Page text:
I was interrupted mid-thought for dinner with my hosts, and now I’m back a different person. The way they talk, these two! And their life experiences! Their knowledge and feeling for the South, but Louisiana in particular, is a beautiful, admirable thing. It’s like finding a pearl hidden amongst all the junk and trash and sediment of the road, or on the banks of some garbage-strewn bayou. It shines with the light of a thousand suns, and its flame is fanned by all of these crazy yet simple contraptions that have been collected and refurbished so that they work and shine like they are new, and are placed just so on the shelves and tables like so many trophies and pictures of loved ones smiling down at one affectionately. “Would you like to go on a bicycle ride around town? We can eat at such and such a place and you can take a tour of Shadows. It’ll be fun and easy. New Iberia is small so it won’t take much time at all, and there’s a lovely city park just the other side of The Teche. Or how about some open-water fishing? I can tell you the fish like to congregate around the oil rigs out there in the gulf. If you get hungry again Kathy’ll make you some of that delicious shrimp gumbo. NO tomatoes in gumbo, and the stock is made from boiled shrimp heads like it should be. And you know why Louisiana has such a French character, or at least it used to, well the English who were busy settling Canada and the northern United States didn’t like these French mongrels and kicked ’em out and they somehow ended up in Spain and later a deal was cut whereupon the Spanish shipped ’em into the swamps of Louisisana and then you got cajun cooking. If you need some salt to season anything just head on over to these places called “islands.” They’re not really islands, but just look it as they’re large mounds surrounded by swampland, but these mounds are solid, subterranean mountains of salt forced up out of the earth like a pimple. If you go to Avery Island you can get yourself some TABASCO sauce and pray at the buddha all together. The camelias might be just beginning to bloom too. And when you’re done all that just come back to the house and we’ll feed you some more and we’ll give you a history of Mardi Gras, how it’s a Catholic event, Fat Tuesday preceding Ash Wednesday and all, and you can look at these pictures in the creole cookbook of how the holiday is celebrated out in the country because it is far different from what they do in New Orleans.”

So, now I am relaxed and happy with a full belly and WILL be taking a tour of Shadows tomorrow and getting a Po’ Boy and eating at Victor’s Cafeteria, and God knows what else. The bike trip. Ah, the bike trip. I’m less concerned about that now. What comes, comes. I’m just here to record the experience.

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What a day! What a day!

Well, no, actually. It wasn’t that interesting at all. Not at all so interesting as “what a day” would imply, nor was it so interesting that an exclamation point be required at the end of that phrase. It was pretty easy and basic which, sometimes, isn’t a bad thing. It was a sentence ended with a period. No more and no less.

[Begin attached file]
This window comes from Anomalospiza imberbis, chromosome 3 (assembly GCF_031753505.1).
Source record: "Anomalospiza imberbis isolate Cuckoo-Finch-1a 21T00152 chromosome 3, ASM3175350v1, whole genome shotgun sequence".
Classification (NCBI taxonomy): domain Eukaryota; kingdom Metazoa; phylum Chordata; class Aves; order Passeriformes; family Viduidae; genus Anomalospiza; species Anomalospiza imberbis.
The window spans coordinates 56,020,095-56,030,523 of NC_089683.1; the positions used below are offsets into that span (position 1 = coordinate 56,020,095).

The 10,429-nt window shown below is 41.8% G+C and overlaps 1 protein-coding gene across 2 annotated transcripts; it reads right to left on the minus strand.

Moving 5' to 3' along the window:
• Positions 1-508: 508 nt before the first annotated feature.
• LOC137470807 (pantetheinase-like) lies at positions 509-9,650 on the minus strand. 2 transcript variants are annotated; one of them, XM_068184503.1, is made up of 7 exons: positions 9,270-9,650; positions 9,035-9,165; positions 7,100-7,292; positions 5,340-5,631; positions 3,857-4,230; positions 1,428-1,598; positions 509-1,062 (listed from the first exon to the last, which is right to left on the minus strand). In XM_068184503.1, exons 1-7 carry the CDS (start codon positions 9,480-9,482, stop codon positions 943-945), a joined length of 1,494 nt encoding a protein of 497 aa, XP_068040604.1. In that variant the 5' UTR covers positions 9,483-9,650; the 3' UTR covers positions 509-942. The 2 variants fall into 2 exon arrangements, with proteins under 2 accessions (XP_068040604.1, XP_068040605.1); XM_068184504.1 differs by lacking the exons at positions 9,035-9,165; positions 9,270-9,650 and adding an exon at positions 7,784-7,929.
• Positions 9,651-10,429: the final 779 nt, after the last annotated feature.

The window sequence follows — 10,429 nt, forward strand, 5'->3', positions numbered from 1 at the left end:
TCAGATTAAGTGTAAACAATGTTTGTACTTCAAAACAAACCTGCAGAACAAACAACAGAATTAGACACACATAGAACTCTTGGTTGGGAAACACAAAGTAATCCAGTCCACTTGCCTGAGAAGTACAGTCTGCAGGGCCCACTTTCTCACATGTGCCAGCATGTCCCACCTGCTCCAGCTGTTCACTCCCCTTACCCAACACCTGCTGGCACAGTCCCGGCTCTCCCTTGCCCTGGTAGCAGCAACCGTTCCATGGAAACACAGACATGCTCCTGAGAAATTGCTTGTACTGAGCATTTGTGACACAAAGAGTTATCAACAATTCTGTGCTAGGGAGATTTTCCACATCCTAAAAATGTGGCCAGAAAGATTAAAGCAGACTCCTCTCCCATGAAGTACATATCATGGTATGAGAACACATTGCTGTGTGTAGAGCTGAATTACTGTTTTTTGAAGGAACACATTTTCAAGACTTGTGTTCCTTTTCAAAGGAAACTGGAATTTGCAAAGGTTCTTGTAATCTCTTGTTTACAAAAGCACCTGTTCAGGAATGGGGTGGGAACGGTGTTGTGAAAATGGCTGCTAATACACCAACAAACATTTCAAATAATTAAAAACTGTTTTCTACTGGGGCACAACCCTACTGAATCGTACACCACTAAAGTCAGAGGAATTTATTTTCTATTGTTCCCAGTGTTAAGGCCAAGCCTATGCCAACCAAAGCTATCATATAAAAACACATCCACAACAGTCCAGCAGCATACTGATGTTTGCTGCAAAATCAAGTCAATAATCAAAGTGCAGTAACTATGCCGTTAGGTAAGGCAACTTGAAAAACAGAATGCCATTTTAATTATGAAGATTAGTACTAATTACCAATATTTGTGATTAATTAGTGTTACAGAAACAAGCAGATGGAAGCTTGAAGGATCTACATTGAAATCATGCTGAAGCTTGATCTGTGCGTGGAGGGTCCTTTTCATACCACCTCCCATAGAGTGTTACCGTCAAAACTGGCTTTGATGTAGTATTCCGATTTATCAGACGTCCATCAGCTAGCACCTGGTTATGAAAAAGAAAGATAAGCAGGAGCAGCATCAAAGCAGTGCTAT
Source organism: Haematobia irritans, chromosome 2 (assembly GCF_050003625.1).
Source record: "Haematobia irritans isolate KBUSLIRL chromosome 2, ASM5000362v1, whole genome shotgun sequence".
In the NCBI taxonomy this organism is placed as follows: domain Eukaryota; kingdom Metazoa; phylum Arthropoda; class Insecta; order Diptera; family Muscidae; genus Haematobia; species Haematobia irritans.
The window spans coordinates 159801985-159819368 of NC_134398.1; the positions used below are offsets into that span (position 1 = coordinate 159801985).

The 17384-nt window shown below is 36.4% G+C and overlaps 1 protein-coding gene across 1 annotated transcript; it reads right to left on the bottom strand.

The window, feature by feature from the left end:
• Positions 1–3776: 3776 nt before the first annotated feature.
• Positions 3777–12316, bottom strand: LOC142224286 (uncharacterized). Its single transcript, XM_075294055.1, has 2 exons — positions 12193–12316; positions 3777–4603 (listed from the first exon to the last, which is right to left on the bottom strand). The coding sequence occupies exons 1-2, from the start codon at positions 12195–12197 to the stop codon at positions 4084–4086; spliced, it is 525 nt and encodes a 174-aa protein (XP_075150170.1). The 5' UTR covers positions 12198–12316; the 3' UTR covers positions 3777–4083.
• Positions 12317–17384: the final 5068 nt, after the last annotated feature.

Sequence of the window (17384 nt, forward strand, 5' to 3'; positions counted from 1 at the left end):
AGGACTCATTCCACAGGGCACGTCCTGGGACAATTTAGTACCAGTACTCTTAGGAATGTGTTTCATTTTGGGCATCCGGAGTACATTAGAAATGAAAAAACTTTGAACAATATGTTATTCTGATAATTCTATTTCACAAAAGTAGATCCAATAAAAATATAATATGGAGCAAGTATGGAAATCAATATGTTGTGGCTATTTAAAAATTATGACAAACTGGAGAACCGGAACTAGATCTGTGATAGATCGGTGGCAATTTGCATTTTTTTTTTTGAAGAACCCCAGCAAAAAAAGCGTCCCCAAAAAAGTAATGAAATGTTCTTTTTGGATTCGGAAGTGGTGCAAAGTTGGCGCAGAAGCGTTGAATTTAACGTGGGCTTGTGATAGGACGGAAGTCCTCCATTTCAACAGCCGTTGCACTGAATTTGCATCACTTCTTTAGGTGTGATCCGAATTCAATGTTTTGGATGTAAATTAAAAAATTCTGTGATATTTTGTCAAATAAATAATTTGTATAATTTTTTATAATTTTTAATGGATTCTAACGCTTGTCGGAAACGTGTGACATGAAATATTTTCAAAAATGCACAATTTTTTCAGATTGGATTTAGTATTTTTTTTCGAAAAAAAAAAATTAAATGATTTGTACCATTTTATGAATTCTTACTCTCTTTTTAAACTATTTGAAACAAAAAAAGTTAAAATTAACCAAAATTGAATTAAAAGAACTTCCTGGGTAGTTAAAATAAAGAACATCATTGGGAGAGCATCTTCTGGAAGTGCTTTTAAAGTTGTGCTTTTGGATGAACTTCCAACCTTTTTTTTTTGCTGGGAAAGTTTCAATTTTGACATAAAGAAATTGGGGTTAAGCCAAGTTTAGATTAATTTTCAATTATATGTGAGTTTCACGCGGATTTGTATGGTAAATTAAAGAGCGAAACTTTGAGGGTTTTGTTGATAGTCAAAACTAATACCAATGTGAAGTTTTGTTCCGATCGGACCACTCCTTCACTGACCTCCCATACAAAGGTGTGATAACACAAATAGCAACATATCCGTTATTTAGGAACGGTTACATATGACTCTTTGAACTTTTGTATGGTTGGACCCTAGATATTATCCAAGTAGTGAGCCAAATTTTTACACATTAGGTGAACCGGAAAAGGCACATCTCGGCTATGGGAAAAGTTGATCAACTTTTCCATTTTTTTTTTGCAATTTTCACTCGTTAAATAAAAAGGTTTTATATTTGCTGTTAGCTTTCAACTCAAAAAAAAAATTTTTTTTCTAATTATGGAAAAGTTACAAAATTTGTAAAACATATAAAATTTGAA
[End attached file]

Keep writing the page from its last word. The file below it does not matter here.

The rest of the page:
Happily I am writing in my journal rather than dictating into a microphone. I found the pen I thought I had lost while breaking my tent down this morning. Still don’t know where it was hiding.

I cycled from Dauphin Island to Ocean Springs today. Ocean Springs is in Mississippi. My Alabama photo section for this trip is going to be a bit thin. But I’m renting a car and driving to New Orleans thanks to the weather which has largely been frustrating my attempt to enjoy this bicycle journey and seems to want to make my life miserable (with a good deal of success), so I suspect, based on renting a car, that the Mississippi section will be even smaller still.

I’m camped at a grounds that is part of the National Seashore, therefore it is under federal jurisdiction, but because the government is shutdown there is no one working here, meaning there is no one to charge me the fee to camp, but also coincidentally not anyone here to tell me I can’t camp (because it’s closed to the public). It’s a very nice circumstance to find myself in, especially considering I’m not availing myself of any of their amenities and will only be here maybe sixteen hours. The downside to this, the camping, is that the rain forecasted for the next week begins tonight. I’m under a tree, so afforded some protection, but even still I don’t know that I will sleep well (rain on a tent is noisy). And I’ll have to break camp then bike to the car rental in the rain tomorrow. A sad affair not worth dwelling on.

The one point of interest for the day was running into another cycle-tourist headed in the opposite direction. He had a deep tan and deep creases in his tanned face from spending loads of time outside beneath the sun, and a longish pepper-grey braided beard. I thought he might be more at home in black leather chaps riding a Harley than a bicycle. His name was Joseph, John, James… something with a “J”, and he was stupendously loaded down with luggage, AND pulling a trailer, within which, seated like a queen, was his dog. I can’t imagine the speeds he must average. One’s speed is meaningless of course to the person whose speed holds no meaning, but me, I don’t think I could travel like that (though, to be fair, I’ve looked at a couple bikes with the capacity to hold some extreme amounts of food and water for potentially slower and more remote bike trips). Anyway, we had a short chat while simultaneously shooing away a male dog who seemed very curious and perhaps quite taken by the lady in the trailer. I eventually got him to run off by tossing a rock in his direction, no doubt a common tactic used before judging by his reaction. Was better than listening to J. shout at him every time he wandered too close, while also threatening to pepper spray him. We parted ways after a short bit of where-ya-goin’, where-ya-come-from, etc. He’s very nearly finished his third trip on the Southern Tier. I can’t for the life of me imagine why anyone would want to travel the same route across the same country three times, but good on him I guess. Sure beats sitting on one’s ass watching the world spin by.